Sales Training: Why Role Playing Pays Off

Posted on October 25, 2012. Filed under: account management, Funnel Audits, Lead Generation, negotiation, Pipeline Measurement, Sales, Sales forecasting, Sales Funnel, Sales Goals, Sales Management, Sales Metrics, Sales pipeline, sales process, Sales Quota, sales training, Sales Velocity, strategic account management, Uncategorized, win win |

Practice makes perfect

Inspired by a recent deal strategy session with a client of mine and his sales director I wanted to give you three reasons to role play before your next sales call.

Reason #1 – Mulligans are usually better.

If you’re a golfer you can relate to this.  After you miss a surely makeable putt (and after you curse a few times) you throw another ball down and strike it right in the heart of the cup!  Or after you block slice one out of bounds you re tee another ball and split the fairway.  When you make a sales call the second time, or third time - by role playing – for sure you will do something better on each subsequent ‘call’ because you’ll learn from the previous one.  By the time you make the actual sales call you’re ready to nail it.  If you doubt this think of the last sales call you made where you got to the car and said “I wish I would have…” There’s always something else, something more we wish we would have said or asked or done.  So role play and get your second chance the first time.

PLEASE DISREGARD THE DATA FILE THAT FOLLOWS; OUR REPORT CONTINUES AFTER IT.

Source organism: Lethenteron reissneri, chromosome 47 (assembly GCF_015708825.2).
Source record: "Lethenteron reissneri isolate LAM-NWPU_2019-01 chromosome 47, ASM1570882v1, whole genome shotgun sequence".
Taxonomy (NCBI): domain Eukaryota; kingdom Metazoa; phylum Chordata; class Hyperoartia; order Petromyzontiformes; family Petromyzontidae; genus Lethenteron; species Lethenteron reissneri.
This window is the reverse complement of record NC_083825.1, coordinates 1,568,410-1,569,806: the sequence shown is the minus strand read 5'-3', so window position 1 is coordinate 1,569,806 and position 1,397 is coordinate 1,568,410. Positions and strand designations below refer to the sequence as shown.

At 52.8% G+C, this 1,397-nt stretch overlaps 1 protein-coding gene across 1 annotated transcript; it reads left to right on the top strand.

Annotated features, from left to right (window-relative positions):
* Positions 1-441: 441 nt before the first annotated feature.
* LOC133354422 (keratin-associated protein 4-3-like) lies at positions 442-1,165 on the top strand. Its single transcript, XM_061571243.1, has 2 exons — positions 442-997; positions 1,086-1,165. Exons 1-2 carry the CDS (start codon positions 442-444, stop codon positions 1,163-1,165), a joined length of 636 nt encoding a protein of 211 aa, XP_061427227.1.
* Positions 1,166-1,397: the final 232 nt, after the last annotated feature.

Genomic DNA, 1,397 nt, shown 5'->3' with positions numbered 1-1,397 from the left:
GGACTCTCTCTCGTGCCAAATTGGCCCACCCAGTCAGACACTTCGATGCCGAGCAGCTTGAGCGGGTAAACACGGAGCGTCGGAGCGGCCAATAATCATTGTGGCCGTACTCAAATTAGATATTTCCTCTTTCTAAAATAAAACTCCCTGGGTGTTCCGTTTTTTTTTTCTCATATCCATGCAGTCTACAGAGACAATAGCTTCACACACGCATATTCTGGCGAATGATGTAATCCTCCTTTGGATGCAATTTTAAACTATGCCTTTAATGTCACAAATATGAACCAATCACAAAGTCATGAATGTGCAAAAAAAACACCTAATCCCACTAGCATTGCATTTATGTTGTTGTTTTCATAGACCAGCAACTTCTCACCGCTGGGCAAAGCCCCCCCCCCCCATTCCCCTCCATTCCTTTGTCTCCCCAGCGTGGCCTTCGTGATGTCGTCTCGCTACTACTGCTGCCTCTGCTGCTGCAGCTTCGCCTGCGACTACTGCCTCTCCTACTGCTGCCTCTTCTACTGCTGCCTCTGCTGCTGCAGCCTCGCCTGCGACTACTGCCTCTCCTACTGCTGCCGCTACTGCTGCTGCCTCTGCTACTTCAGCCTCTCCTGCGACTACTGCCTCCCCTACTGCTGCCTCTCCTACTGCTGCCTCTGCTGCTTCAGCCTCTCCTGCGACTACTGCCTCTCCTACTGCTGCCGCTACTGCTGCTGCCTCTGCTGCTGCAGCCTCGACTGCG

Reason #2 – You build confidence and confidence helps your customer believe you.

By role playing you gain confidence in what you want to say and ask and how to do that.  Then when you’re ‘live’ on the call you’re saying it exactly as you have rehearsed it and your confidence will come through.

Reason #3 –  Doing doesn’t make perfect.  Practice makes perfect.  Role playing is practice. Doing is not.

When you sell, you do.  Doing is not practicing.  So don’t mislead yourself into thinking that all the doing you do every day when you’re doing what you do when you’re selling is automatically making you a better seller.  Do you know which group of motorcycle riders has the highest rate of accidents? The ones that have had their licenses for a long time and have not committed to annual training courses.  They get lazy, they take risks, they stop anticipating, they crash their motorcycles.

Don’t crash your motorcycle.  Role play.
Good selling,

Mark

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